US expat guide to residency and taxes in Switzerland
Switzerland is a beautiful, mountainous country that has been attracting American expats for centuries, with many drawn to the country's diversity, wealth, and world-class skiing. However, as David McKeegan from Greenback Expat Tax Services explains, tax agreements between the US and Switzerland need to be understood in order to make living in the country as an American as stress-free as possible.
One thing that's often overlooked about living in Switzerland is how easy it is to live and work in the alpine nation as an American expat. Not only are tax rates lower than in the US, but Americans also have access to many tax benefits as well - at least on paper.
Introduction to Swiss taxes
The Swiss tax system is composed of direct taxes (personal income tax, wealth tax, and inheritance tax), indirect taxes (VAT), and other levies (fees for services rendered by public authorities). In Switzerland, taxes are levied at the federal, cantonal, and municipal levels.
As a American citizen, you may have tax obligations in the US and Switzerland.
The Federal Council uses national taxation to fund inter-cantonal services and subsidise cantons based on their population and income ratio from cantonal taxes. Cantons and municipalities can set their own tax rates, leading to huge differences between different regions and even towns in the same canton.
Switzerland’s taxes for US expats
While Switzerland is praised for its high standard of living, rich culture, stunning landscapes and world-beating safety, Swiss taxes can be particularly complex. Switzerland is divided into 26 cantons, each of which manages taxes a little differently. As a result, Americans living abroad in Switzerland find it challenging to keep track of their tax obligations.
So, what are Switzerland’s taxes like for US expats? Should expats living in Switzerland file a tax return with the US government or the Swiss?
In most cases, the answer is both. To begin with, virtually all US citizens must file an annual US Federal Tax Return, regardless of where they live. In addition to this, many Americans living in Switzerland will also need to file a Swiss tax return.
Who has to file taxes in Switzerland?
Switzerland uses a residency-based taxation system. All tax-resident individuals are taxed on worldwide income, not just Switzerland-sourced income. In the case of foreign nationals who do business in Switzerland but do not hold a permanent residence permit, this tax is generally collected through a withholding system - the tax is taken from salary payments and withheld by an employer.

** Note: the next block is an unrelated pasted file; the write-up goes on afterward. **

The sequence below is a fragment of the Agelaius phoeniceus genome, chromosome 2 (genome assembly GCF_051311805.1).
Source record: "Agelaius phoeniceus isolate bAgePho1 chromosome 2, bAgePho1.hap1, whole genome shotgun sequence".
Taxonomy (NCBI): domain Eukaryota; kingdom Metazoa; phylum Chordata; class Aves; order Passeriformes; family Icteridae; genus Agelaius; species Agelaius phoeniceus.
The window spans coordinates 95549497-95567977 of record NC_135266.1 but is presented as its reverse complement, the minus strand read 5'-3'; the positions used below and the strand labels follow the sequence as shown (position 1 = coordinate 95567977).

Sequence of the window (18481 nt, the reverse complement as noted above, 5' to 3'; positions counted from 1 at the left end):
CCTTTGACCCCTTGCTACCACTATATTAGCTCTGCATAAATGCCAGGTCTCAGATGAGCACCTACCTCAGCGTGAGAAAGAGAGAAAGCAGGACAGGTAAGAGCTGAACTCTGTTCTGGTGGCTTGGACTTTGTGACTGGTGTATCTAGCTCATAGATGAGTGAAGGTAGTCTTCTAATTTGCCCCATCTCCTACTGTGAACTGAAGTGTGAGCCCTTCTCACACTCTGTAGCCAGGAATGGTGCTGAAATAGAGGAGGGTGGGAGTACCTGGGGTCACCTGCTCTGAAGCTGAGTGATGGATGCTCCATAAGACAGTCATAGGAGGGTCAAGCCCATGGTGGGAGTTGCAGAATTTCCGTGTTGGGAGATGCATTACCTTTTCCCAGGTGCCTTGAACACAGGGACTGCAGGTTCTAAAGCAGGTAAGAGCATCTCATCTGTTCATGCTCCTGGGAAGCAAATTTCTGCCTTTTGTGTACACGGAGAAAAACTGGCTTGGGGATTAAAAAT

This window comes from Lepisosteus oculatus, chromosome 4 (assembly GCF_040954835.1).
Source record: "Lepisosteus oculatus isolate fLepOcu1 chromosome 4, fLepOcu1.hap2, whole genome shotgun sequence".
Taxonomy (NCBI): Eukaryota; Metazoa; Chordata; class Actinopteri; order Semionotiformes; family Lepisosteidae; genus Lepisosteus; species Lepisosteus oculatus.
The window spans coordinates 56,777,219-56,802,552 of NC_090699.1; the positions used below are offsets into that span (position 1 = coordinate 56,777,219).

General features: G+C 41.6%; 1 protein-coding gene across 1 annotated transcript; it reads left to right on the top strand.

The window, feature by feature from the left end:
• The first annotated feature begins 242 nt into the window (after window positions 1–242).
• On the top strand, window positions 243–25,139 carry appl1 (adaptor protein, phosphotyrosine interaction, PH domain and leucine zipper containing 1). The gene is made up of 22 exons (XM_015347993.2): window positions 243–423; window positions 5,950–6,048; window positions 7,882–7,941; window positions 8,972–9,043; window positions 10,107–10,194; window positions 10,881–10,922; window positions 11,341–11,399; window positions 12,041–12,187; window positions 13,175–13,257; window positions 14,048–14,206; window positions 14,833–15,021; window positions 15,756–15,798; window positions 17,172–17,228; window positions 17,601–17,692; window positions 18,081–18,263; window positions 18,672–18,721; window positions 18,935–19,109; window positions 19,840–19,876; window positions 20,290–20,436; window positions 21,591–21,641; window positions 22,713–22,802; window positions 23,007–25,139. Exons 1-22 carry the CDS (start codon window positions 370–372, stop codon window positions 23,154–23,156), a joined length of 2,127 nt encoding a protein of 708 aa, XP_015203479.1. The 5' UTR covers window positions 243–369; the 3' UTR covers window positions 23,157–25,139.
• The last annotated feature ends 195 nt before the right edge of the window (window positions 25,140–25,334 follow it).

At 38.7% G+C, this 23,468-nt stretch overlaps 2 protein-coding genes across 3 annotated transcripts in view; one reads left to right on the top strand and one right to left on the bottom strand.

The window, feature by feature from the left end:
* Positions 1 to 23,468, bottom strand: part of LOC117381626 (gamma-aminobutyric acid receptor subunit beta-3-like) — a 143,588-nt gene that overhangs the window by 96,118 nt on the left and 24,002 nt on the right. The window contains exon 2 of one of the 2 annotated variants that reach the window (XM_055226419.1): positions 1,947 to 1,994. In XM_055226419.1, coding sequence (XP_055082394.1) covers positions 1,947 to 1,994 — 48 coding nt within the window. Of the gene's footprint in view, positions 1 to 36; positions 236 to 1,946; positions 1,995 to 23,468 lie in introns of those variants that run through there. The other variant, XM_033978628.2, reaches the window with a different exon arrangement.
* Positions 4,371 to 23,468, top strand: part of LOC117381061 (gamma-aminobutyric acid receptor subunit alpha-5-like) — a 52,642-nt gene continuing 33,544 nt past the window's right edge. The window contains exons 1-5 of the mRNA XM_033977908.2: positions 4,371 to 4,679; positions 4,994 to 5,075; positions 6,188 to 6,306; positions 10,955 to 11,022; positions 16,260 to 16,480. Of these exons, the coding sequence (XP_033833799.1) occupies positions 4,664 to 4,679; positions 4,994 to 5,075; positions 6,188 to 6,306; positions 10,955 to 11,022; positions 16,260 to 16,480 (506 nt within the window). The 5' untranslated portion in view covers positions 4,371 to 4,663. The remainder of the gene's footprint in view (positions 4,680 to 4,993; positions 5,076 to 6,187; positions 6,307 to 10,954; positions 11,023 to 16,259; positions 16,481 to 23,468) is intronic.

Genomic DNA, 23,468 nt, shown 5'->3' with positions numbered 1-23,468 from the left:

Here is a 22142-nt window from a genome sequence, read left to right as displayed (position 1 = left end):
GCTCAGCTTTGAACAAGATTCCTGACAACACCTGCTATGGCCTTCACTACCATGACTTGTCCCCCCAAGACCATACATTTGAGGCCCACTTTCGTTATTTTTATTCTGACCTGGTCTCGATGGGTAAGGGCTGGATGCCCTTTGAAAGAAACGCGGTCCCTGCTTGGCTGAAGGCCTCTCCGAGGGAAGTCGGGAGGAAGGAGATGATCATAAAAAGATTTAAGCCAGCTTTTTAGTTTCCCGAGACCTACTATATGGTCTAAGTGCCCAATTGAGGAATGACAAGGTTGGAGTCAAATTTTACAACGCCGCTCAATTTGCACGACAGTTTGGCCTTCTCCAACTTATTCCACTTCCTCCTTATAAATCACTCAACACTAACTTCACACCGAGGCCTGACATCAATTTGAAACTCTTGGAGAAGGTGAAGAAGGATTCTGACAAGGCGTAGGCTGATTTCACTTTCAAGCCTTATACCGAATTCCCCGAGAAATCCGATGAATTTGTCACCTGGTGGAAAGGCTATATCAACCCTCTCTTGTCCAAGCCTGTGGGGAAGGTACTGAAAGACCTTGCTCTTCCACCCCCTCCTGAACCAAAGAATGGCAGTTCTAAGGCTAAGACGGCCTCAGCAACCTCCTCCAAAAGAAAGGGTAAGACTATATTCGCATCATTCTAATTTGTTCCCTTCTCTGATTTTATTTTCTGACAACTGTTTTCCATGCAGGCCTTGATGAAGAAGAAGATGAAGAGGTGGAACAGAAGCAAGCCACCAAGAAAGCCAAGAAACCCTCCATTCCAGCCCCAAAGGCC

Residency in Switzerland for tax purposes
In Switzerland, you are considered a tax resident If you move with the intention of staying permanently or if you are performing a business-related activity for more than 30 days. You are also considered a resident if you remain in Switzerland for more than 90 days in a 180-day cycle, regardless of purpose.
If an expat does not meet the criteria for residency, they are generally considered a non-resident. However, Switzerland has another category: quasi-residents - those who have 90 percent or more of their income coming from Swiss sources. Those sources may include:
- Income from a Swiss employer
- Compensation for being a member of the board of directors of a Swiss company
- Interest from Swiss bank accounts
- Dividends obtained from a Swiss company
- Income from real estate located in Switzerland
- Pensions and other passive income
- Income distributed to a fixed place of business in Switzerland
Along with permanent residents, quasi-residents must file a Swiss tax return.
Tax treaties between the US and Switzerland
Tax treaties are agreements between two countries that prevent double taxation and prevent tax evasion. These treaties may be bilateral (between two countries) or multilateral (between multiple countries). The United States has tax treaties with more than 60 nations, including Switzerland.
The US-Swiss treaty applies to individuals classified as non-resident aliens for tax purposes, meaning they have an income source outside of the United States or they spend most of their time outside the country. This includes expatriates and retired individuals who live in Switzerland but retain their US citizenship or green card status. This treaty helps prevent an individual from paying double taxes in both countries based on their income.
Need help with US Taxes while living in Switzerland?
As a citizen of the United States, you have tax obligations at home and in your host country. We hope that this article was able to clear up some of the confusion surrounding expat taxes and give you some helpful tips on how to make sure you're compliant.
Remember that every situation is different. If you have any questions, don’t hesitate to contact Greenback Expat Tax Services so that you won’t have to worry about your US tax obligations again! If you'd like to discuss your specific tax situation or need advice, don't hesitate to sign up for a consultation or create an account to get started. They are happy to help!